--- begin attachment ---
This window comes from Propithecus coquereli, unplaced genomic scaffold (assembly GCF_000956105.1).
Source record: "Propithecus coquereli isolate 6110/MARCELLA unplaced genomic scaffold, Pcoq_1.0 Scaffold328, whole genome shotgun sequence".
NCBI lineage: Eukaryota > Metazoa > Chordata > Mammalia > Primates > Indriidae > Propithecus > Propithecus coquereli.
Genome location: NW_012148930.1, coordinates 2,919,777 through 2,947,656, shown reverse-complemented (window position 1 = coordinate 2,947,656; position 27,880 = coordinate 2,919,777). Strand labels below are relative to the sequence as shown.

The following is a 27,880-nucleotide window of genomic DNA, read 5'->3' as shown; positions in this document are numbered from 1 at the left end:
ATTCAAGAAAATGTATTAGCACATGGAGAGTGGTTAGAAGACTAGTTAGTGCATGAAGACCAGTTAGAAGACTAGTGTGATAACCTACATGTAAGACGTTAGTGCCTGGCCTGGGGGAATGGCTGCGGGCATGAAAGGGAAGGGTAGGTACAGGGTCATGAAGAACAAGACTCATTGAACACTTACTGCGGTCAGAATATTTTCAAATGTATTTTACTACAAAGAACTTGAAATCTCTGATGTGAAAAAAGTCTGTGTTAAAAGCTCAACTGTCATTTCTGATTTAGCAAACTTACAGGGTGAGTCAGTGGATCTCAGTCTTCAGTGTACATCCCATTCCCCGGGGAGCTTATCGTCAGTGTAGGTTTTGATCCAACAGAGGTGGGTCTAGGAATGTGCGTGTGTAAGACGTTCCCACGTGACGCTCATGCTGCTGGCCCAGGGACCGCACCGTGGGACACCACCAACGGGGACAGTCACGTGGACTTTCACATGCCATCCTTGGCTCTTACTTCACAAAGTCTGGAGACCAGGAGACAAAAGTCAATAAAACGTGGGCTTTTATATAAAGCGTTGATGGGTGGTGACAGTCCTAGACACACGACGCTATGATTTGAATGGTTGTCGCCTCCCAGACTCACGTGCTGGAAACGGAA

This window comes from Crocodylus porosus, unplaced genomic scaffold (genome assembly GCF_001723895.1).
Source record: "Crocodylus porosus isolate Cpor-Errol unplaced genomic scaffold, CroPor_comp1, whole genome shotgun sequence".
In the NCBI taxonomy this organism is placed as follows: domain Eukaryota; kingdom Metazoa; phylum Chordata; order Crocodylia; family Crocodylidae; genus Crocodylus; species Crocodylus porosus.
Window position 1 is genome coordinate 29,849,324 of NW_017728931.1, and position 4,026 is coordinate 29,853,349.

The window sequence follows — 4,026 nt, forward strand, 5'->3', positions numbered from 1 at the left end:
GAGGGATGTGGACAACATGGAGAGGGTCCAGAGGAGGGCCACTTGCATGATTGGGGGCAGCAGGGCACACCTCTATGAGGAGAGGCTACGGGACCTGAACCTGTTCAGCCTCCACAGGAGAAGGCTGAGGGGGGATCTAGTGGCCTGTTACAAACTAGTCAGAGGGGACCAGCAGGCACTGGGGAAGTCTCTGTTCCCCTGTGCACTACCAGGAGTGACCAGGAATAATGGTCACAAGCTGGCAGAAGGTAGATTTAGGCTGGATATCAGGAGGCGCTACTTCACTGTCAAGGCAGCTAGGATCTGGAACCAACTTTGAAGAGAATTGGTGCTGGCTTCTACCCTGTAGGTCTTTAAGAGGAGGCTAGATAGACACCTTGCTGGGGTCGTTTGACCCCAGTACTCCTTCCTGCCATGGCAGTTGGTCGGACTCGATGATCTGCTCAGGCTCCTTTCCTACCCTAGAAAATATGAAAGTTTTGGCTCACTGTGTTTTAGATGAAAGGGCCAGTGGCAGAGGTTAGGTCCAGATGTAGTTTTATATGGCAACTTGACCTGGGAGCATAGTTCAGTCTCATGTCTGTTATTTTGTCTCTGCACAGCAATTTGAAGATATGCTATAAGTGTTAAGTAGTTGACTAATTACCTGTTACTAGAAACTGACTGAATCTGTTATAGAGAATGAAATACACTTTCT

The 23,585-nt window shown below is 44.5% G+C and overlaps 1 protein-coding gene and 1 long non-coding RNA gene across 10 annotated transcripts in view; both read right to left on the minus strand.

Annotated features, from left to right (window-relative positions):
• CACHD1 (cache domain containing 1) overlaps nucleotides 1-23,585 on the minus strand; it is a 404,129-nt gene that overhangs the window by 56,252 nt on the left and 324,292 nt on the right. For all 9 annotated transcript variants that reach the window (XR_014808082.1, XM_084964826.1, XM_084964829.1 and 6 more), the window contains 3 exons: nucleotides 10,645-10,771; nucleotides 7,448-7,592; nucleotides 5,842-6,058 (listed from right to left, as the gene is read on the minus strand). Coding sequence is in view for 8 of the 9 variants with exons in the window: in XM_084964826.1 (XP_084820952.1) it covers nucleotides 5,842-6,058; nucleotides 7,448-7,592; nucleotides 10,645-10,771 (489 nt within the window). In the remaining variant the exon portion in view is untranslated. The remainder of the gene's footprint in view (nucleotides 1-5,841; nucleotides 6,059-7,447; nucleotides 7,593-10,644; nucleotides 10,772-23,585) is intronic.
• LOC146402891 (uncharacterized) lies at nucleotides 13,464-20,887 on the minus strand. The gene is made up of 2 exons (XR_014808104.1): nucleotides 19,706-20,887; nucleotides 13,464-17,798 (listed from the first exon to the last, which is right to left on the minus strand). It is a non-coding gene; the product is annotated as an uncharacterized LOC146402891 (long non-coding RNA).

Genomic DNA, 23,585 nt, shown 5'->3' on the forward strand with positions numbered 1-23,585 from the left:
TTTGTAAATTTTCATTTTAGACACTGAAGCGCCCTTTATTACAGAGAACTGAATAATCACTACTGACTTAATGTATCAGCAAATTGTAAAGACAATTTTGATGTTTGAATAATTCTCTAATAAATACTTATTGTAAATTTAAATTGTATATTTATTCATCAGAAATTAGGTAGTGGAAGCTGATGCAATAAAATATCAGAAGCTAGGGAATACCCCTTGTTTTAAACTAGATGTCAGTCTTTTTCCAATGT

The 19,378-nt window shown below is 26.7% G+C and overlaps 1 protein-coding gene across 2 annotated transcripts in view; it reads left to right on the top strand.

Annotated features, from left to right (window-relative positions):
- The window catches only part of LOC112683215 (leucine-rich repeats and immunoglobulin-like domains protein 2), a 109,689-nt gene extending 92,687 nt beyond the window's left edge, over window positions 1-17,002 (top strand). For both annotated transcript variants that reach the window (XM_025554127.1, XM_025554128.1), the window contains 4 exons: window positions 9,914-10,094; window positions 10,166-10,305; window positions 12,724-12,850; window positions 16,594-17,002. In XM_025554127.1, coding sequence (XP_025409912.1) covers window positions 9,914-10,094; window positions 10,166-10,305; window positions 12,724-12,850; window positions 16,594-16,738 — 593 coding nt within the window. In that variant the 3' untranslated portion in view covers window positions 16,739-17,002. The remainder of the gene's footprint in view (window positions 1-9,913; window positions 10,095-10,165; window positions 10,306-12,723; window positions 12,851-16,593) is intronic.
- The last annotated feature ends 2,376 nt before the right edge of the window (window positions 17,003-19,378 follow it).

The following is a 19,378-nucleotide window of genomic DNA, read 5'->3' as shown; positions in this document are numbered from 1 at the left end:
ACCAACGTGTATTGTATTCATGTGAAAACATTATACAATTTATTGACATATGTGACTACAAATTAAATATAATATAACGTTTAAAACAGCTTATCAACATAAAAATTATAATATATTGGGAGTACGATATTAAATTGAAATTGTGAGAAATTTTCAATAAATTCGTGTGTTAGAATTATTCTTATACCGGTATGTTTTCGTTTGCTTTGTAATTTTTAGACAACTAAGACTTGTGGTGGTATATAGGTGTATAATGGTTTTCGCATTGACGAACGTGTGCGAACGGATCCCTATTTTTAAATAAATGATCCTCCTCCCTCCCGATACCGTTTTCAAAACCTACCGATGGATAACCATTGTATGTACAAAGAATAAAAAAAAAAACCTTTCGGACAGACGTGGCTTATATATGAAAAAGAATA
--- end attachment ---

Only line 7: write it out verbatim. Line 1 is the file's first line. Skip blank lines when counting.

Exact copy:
This window comes from Crocodylus porosus, unplaced genomic scaffold (genome assembly GCF_001723895.1).